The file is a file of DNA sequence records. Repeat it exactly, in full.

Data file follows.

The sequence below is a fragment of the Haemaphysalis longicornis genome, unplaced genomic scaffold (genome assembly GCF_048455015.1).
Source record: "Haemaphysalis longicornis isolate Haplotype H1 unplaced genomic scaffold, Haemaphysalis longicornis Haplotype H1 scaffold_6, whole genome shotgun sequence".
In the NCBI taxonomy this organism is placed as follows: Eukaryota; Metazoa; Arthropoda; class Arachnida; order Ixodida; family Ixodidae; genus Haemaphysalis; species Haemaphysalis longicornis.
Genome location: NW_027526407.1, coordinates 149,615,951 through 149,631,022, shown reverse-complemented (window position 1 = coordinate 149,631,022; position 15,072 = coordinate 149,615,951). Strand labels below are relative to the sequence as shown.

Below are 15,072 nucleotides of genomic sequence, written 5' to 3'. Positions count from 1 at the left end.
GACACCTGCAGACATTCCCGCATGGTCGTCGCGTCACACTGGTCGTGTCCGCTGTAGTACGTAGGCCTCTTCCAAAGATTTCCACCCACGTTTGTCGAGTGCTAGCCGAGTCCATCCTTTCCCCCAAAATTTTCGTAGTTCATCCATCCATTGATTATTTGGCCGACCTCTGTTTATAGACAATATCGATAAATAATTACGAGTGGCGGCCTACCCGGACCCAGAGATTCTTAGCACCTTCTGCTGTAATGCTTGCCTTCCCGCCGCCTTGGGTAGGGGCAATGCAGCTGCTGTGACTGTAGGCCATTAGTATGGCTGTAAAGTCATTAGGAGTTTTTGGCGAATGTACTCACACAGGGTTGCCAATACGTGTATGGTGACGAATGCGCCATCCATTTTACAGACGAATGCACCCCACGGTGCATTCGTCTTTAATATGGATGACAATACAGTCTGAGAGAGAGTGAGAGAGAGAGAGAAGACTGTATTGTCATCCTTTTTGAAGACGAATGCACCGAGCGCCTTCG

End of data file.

The sequence below is a fragment of the Haemaphysalis longicornis genome, unplaced genomic scaffold (genome assembly GCF_048455015.1).
Source record: "Haemaphysalis longicornis isolate Haplotype H1 unplaced genomic scaffold, Haemaphysalis longicornis Haplotype H1 scaffold_6, whole genome shotgun sequence".
In the NCBI taxonomy this organism is placed as follows: Eukaryota; Metazoa; Arthropoda; class Arachnida; order Ixodida; family Ixodidae; genus Haemaphysalis; species Haemaphysalis longicornis.
Genome location: NW_027526407.1, coordinates 149,615,951 through 149,631,022, shown reverse-complemented (window position 1 = coordinate 149,631,022; position 15,072 = coordinate 149,615,951). Strand labels below are relative to the sequence as shown.

Below are 15,072 nucleotides of genomic sequence, written 5' to 3'. Positions count from 1 at the left end.
GACACCTGCAGACATTCCCGCATGGTCGTCGCGTCACACTGGTCGTGTCCGCTGTAGTACGTAGGCCTCTTCCAAAGATTTCCACCCACGTTTGTCGAGTGCTAGCCGAGTCCATCCTTTCCCCCAAAATTTTCGTAGTTCATCCATCCATTGATTATTTGGCCGACCTCTGTTTATAGACAATATCGATAAATAATTACGAGTGGCGGCCTACCCGGACCCAGAGATTCTTAGCACCTTCTGCTGTAATGCTTGCCTTCCCGCCGCCTTGGGTAGGGGCAATGCAGCTGCTGTGACTGTAGGCCATTAGTATGGCTGTAAAGTCATTAGGAGTTTTTGGCGAATGTACTCACACAGGGTTGCCAATACGTGTATGGTGACGAATGCGCCATCCATTTTACAGACGAATGCACCCCACGGTGCATTCGTCTTTAATATGGATGACAATACAGTCTGAGAGAGAGTGAGAGAGAGAGAGAAGACTGTATTGTCATCCTTTTTGAAGACGAATGCACCGAGCGCCTTCG